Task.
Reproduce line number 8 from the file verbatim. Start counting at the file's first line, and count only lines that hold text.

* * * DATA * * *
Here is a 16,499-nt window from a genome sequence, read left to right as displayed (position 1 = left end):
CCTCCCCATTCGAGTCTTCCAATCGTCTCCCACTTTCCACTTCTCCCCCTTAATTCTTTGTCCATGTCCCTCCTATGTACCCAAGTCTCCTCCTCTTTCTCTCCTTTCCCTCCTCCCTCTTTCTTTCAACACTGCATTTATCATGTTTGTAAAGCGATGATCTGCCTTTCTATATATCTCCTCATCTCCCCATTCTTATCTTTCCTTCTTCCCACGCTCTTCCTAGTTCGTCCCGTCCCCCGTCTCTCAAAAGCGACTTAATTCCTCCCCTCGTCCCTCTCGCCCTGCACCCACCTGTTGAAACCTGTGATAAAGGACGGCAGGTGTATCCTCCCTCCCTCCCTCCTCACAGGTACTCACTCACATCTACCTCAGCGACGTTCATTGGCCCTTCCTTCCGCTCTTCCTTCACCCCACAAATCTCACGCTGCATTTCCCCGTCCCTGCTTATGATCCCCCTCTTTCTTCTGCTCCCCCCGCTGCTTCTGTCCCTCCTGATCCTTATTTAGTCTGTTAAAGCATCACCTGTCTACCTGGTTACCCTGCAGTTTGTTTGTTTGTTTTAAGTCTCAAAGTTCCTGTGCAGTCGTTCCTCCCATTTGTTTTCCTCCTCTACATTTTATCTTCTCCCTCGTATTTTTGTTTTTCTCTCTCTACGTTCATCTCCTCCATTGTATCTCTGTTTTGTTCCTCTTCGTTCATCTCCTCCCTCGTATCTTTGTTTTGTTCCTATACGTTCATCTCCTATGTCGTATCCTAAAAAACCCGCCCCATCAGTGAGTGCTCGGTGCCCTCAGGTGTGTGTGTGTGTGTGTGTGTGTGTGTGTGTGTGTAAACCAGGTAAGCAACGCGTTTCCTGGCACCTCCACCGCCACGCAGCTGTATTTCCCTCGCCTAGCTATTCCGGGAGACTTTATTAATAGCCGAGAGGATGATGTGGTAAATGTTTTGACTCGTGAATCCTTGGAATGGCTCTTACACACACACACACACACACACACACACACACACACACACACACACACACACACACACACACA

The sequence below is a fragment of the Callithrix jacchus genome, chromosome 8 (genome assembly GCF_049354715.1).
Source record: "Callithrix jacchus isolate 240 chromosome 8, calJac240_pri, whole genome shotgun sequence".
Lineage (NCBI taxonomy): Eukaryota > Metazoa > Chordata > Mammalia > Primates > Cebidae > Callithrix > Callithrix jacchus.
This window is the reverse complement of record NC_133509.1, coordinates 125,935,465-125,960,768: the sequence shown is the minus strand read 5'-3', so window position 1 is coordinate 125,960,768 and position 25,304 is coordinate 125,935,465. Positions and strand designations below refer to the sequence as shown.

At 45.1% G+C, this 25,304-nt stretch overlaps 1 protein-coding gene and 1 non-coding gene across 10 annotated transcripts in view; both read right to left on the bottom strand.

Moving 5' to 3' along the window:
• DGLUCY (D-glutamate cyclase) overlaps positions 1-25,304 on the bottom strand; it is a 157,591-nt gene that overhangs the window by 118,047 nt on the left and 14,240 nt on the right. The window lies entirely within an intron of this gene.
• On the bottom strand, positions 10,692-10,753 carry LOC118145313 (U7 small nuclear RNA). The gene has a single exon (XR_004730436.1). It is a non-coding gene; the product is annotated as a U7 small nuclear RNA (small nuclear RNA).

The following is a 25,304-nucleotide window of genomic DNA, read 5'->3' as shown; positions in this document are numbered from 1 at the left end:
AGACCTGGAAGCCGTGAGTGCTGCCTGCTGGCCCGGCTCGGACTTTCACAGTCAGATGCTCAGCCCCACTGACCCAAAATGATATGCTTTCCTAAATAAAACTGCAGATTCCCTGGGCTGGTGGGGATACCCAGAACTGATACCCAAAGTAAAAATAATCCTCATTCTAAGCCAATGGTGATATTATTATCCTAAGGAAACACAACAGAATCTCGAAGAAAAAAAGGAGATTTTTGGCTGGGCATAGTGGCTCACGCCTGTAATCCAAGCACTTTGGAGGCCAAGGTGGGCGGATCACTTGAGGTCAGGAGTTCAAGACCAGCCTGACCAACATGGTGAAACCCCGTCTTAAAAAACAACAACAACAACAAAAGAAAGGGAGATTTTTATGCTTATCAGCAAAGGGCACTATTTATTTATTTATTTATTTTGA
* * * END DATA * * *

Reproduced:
Moving 5' to 3' along the window: